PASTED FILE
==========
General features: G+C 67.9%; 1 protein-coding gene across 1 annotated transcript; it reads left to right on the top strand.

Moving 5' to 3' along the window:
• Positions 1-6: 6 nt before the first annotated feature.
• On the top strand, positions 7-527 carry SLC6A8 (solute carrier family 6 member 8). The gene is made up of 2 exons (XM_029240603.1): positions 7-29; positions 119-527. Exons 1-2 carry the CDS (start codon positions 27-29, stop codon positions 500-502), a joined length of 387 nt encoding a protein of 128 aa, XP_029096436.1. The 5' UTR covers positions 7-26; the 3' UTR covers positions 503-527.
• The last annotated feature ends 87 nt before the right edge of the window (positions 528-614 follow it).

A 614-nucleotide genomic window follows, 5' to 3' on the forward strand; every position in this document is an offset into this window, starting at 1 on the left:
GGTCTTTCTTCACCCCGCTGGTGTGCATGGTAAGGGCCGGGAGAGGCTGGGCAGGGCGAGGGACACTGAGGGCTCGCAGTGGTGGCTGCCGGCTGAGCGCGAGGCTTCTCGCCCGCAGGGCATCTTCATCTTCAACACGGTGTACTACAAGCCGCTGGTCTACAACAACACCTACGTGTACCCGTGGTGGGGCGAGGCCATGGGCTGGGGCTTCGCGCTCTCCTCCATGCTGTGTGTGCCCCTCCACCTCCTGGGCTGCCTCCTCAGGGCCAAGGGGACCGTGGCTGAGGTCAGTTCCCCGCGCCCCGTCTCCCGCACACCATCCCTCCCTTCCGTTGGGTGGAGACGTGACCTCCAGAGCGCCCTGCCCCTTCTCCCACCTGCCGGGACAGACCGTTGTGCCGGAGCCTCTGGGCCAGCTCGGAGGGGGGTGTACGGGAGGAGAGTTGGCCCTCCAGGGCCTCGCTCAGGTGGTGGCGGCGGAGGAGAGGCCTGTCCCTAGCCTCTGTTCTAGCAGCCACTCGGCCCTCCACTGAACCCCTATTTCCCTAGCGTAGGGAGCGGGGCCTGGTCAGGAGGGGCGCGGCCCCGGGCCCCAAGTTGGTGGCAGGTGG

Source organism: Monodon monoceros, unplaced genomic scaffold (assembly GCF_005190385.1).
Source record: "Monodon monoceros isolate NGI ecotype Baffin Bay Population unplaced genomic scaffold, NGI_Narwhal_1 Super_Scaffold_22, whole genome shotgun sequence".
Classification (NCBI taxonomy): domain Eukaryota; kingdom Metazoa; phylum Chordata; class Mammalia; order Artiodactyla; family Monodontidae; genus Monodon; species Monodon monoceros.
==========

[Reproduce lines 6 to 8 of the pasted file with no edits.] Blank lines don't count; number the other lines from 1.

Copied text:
A 614-nucleotide genomic window follows, 5' to 3' on the forward strand; every position in this document is an offset into this window, starting at 1 on the left:
GGTCTTTCTTCACCCCGCTGGTGTGCATGGTAAGGGCCGGGAGAGGCTGGGCAGGGCGAGGGACACTGAGGGCTCGCAGTGGTGGCTGCCGGCTGAGCGCGAGGCTTCTCGCCCGCAGGGCATCTTCATCTTCAACACGGTGTACTACAAGCCGCTGGTCTACAACAACACCTACGTGTACCCGTGGTGGGGCGAGGCCATGGGCTGGGGCTTCGCGCTCTCCTCCATGCTGTGTGTGCCCCTCCACCTCCTGGGCTGCCTCCTCAGGGCCAAGGGGACCGTGGCTGAGGTCAGTTCCCCGCGCCCCGTCTCCCGCACACCATCCCTCCCTTCCGTTGGGTGGAGACGTGACCTCCAGAGCGCCCTGCCCCTTCTCCCACCTGCCGGGACAGACCGTTGTGCCGGAGCCTCTGGGCCAGCTCGGAGGGGGGTGTACGGGAGGAGAGTTGGCCCTCCAGGGCCTCGCTCAGGTGGTGGCGGCGGAGGAGAGGCCTGTCCCTAGCCTCTGTTCTAGCAGCCACTCGGCCCTCCACTGAACCCCTATTTCCCTAGCGTAGGGAGCGGGGCCTGGTCAGGAGGGGCGCGGCCCCGGGCCCCAAGTTGGTGGCAGGTGG

Source organism: Monodon monoceros, unplaced genomic scaffold (assembly GCF_005190385.1).